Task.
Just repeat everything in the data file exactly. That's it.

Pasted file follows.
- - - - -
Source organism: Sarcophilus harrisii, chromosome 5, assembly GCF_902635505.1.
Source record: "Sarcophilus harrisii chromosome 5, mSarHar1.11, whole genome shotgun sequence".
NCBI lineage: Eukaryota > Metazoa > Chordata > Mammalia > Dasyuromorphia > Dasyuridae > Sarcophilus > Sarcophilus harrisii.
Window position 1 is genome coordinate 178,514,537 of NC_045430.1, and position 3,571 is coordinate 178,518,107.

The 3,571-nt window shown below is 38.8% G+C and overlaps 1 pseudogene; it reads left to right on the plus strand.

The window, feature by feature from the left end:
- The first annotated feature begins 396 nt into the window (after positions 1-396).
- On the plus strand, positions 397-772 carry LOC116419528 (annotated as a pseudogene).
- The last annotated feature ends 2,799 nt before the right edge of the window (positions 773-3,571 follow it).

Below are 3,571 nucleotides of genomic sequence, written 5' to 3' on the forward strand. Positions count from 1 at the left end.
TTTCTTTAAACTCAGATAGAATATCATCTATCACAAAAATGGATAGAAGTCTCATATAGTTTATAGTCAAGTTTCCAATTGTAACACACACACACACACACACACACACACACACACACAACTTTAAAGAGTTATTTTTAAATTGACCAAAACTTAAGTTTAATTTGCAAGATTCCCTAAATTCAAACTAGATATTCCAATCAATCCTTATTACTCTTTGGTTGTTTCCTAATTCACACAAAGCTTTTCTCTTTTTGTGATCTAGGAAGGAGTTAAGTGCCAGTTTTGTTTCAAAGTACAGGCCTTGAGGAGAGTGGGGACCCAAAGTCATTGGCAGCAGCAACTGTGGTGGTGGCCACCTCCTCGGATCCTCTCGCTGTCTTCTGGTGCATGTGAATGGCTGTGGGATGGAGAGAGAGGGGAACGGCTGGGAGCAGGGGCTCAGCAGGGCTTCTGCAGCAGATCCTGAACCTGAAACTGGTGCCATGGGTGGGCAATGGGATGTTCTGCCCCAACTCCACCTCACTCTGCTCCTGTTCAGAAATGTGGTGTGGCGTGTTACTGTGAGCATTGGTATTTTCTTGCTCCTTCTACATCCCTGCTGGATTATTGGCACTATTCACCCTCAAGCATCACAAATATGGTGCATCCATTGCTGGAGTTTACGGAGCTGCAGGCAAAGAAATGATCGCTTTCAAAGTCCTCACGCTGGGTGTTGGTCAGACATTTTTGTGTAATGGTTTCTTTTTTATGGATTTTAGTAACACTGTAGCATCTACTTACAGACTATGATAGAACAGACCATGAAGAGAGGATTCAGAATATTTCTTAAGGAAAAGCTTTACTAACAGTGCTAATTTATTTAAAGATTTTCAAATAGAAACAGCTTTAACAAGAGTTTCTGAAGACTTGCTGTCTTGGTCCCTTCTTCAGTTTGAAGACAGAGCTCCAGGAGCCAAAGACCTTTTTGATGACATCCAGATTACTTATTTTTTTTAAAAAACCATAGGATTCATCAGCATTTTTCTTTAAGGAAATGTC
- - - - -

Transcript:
Source organism: Sarcophilus harrisii, chromosome 5, assembly GCF_902635505.1.
Source record: "Sarcophilus harrisii chromosome 5, mSarHar1.11, whole genome shotgun sequence".
NCBI lineage: Eukaryota > Metazoa > Chordata > Mammalia > Dasyuromorphia > Dasyuridae > Sarcophilus > Sarcophilus harrisii.
Window position 1 is genome coordinate 178,514,537 of NC_045430.1, and position 3,571 is coordinate 178,518,107.

The 3,571-nt window shown below is 38.8% G+C and overlaps 1 pseudogene; it reads left to right on the plus strand.

The window, feature by feature from the left end:
- The first annotated feature begins 396 nt into the window (after positions 1-396).
- On the plus strand, positions 397-772 carry LOC116419528 (annotated as a pseudogene).
- The last annotated feature ends 2,799 nt before the right edge of the window (positions 773-3,571 follow it).

Below are 3,571 nucleotides of genomic sequence, written 5' to 3' on the forward strand. Positions count from 1 at the left end.
TTTCTTTAAACTCAGATAGAATATCATCTATCACAAAAATGGATAGAAGTCTCATATAGTTTATAGTCAAGTTTCCAATTGTAACACACACACACACACACACACACACACACACACACAACTTTAAAGAGTTATTTTTAAATTGACCAAAACTTAAGTTTAATTTGCAAGATTCCCTAAATTCAAACTAGATATTCCAATCAATCCTTATTACTCTTTGGTTGTTTCCTAATTCACACAAAGCTTTTCTCTTTTTGTGATCTAGGAAGGAGTTAAGTGCCAGTTTTGTTTCAAAGTACAGGCCTTGAGGAGAGTGGGGACCCAAAGTCATTGGCAGCAGCAACTGTGGTGGTGGCCACCTCCTCGGATCCTCTCGCTGTCTTCTGGTGCATGTGAATGGCTGTGGGATGGAGAGAGAGGGGAACGGCTGGGAGCAGGGGCTCAGCAGGGCTTCTGCAGCAGATCCTGAACCTGAAACTGGTGCCATGGGTGGGCAATGGGATGTTCTGCCCCAACTCCACCTCACTCTGCTCCTGTTCAGAAATGTGGTGTGGCGTGTTACTGTGAGCATTGGTATTTTCTTGCTCCTTCTACATCCCTGCTGGATTATTGGCACTATTCACCCTCAAGCATCACAAATATGGTGCATCCATTGCTGGAGTTTACGGAGCTGCAGGCAAAGAAATGATCGCTTTCAAAGTCCTCACGCTGGGTGTTGGTCAGACATTTTTGTGTAATGGTTTCTTTTTTATGGATTTTAGTAACACTGTAGCATCTACTTACAGACTATGATAGAACAGACCATGAAGAGAGGATTCAGAATATTTCTTAAGGAAAAGCTTTACTAACAGTGCTAATTTATTTAAAGATTTTCAAATAGAAACAGCTTTAACAAGAGTTTCTGAAGACTTGCTGTCTTGGTCCCTTCTTCAGTTTGAAGACAGAGCTCCAGGAGCCAAAGACCTTTTTGATGACATCCAGATTACTTATTTTTTTTAAAAAACCATAGGATTCATCAGCATTTTTCTTTAAGGAAATGTC